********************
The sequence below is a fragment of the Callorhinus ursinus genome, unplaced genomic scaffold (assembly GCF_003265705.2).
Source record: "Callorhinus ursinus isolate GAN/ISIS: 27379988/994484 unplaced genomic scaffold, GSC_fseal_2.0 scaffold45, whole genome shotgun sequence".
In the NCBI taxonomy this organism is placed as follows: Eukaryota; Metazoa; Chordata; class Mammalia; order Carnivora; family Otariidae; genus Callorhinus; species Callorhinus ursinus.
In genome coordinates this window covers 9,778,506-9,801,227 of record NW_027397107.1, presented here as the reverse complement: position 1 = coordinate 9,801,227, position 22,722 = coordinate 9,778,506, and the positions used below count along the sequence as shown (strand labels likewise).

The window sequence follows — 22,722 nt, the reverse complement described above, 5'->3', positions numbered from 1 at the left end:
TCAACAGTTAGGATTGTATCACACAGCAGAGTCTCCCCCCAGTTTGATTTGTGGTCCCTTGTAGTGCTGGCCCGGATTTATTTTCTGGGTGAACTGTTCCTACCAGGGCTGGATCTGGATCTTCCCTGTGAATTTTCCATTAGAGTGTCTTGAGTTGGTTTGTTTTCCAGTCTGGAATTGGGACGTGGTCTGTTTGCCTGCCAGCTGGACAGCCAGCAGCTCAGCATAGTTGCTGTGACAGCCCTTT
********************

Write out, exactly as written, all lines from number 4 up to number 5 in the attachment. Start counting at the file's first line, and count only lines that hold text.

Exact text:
In genome coordinates this window covers 9,778,506-9,801,227 of record NW_027397107.1, presented here as the reverse complement: position 1 = coordinate 9,801,227, position 22,722 = coordinate 9,778,506, and the positions used below count along the sequence as shown (strand labels likewise).

The window sequence follows — 22,722 nt, the reverse complement described above, 5'->3', positions numbered from 1 at the left end: